Kids sitting in a classroom looking back smiling
Kids sitting in a classroom looking back smiling

Resetting your child’s sleep routine after the school holidays

During the school holidays, families may change their sleep patterns to accommodate a different daily routine.

Need to know

During the school holidays, families may change their sleep patterns to accommodate a different daily routine. The break is often filled with activities, day trips, gatherings, and other fun events, which can lead to busy days with later bedtimes and sleep-ins to make up for it. As a result, the first couple of weeks of a school term can be difficult for most kids as they try to readjust to a new and less exciting routine.

To make the transition back to school easier, experts encourage parents to make gradual changes to sleep schedules two weeks before school starts. 

Why it’s important

Changing the sleep and wake-up routine the night before the first school day is a recipe for an emotional disaster. Your child’s body clock has adjusted to a later bedtime, and asking them to go to sleep earlier will only get you pushback. More importantly, sudden changes to a sleep routine increase the risk of sleep disruption and insomnia, and it can also cause feelings of jet lag, with symptoms such as fatigue, irritability, and difficulty concentrating. Not the perfect start for a new school term!

Making gradual changes allows your child’s body to gradually adjust to the new routine, making the transition much smoother. By gradually moving bedtime and wake-up times closer to the desired schedule, the body has time to adjust and adapt. This allows the internal body clock to shift gradually, making it easier for your child to fall asleep and wake up.

It’s also important to note that it can take time for our body to fully adjust to a new sleep schedule. So, it’s important to be patient and consistent with the gradual changes, even if it takes a few days or even a week for your child to fully adjust.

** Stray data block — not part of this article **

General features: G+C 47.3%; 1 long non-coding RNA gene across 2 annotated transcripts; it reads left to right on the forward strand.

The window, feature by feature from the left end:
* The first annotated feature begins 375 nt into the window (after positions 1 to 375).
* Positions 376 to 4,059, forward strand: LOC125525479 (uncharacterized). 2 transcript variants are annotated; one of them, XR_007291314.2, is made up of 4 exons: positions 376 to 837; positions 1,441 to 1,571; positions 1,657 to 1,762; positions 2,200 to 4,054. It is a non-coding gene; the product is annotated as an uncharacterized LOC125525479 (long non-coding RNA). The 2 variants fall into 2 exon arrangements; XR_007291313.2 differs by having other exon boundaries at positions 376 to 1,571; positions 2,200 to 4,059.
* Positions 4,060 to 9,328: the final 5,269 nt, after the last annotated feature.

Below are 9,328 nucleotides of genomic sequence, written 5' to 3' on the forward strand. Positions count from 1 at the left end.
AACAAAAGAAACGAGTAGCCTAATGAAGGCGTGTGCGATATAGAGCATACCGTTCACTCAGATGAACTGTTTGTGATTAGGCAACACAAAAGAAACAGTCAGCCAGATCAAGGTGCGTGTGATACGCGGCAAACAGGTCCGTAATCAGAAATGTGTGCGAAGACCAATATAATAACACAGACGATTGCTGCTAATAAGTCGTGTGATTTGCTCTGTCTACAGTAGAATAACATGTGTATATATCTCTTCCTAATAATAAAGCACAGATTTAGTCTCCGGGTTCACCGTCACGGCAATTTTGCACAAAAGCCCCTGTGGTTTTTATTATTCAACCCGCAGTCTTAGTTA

Sleep is critical to your child’s wellbeing and success at school – make it a priority. The research is clear, children who do not get enough sleep are at a higher risk of several physical and mental health problems, as well as difficulties with learning and behaviour. The symptoms of ADHD mirror those of tired kids. Impulsivity and inability to focus are two of the classic ADHD symptoms that can be displayed by kids who are simply tired.

Tips & strategies

Establish a sleep scheduleTo establish a sleep routine that works for school, try the following: 

  • Make sure your child goes to bed early enough to get the sleep they need. This might be up to 12 hours per night for school-aged kids.

  • Adjust your child’s wake-up time by 15-minute increments each morning. Waking them up a little earlier each day will help to make them tired earlier. Bring bedtime forward by 15 minutes each day as well.

  • Continue to adjust wake-up/bedtime in 15-minute increments until your child is waking at the desired time each morning. If you start this process two weeks before school starts they should be in a routine by the first day back.  

  • Once you have set a suitable bedtime it’s important to stick to it, even on weekends.

Practise healthy habits to promote sleep hygiene. We can optimise our daily routine to ensure we achieve a good night’s sleep. This is called sleep hygiene. To help establish good habits:

  • Help your child establish a bedtime routine that is conducive to sleep. This could include a shower, brushing teeth, reading a book, quiet conversation and cuddles with a parent. 
  • Ensure your child gets regular exercise but not within the 2 hours before bedtime so the body has time to wind down. 
  • Avoid naps, or limit their duration to 20 minutes.
  • Avoid caffeine.
  • Avoid eating large meals just before bed.
  • Turn off devices 1-2 hours before bedtime.
  • Dim the lights before bedtime to help get the body ready for bed.

Other strategies to help with sleep

  • Adjust the temperature of the bedroom so that it is cooler rather than too warm.
  • Try magnesium baths to help the body wind down.
  • Practice mindfulness at bedtime.
  • Listen to an audiobook.



  1. Adjusting Your Child’s Sleep Schedule in 8 Easy Steps 
  2. Back to School Sleep Tips: Routines, Schedules, & Sleep Hygiene | Sleep Foundation
  3. Tips for shifting kids back to their school sleep schedule
  4. Sleep routines set kids up for success at school
  5. Healthy sleep habits before kindergarten help children adjust to school

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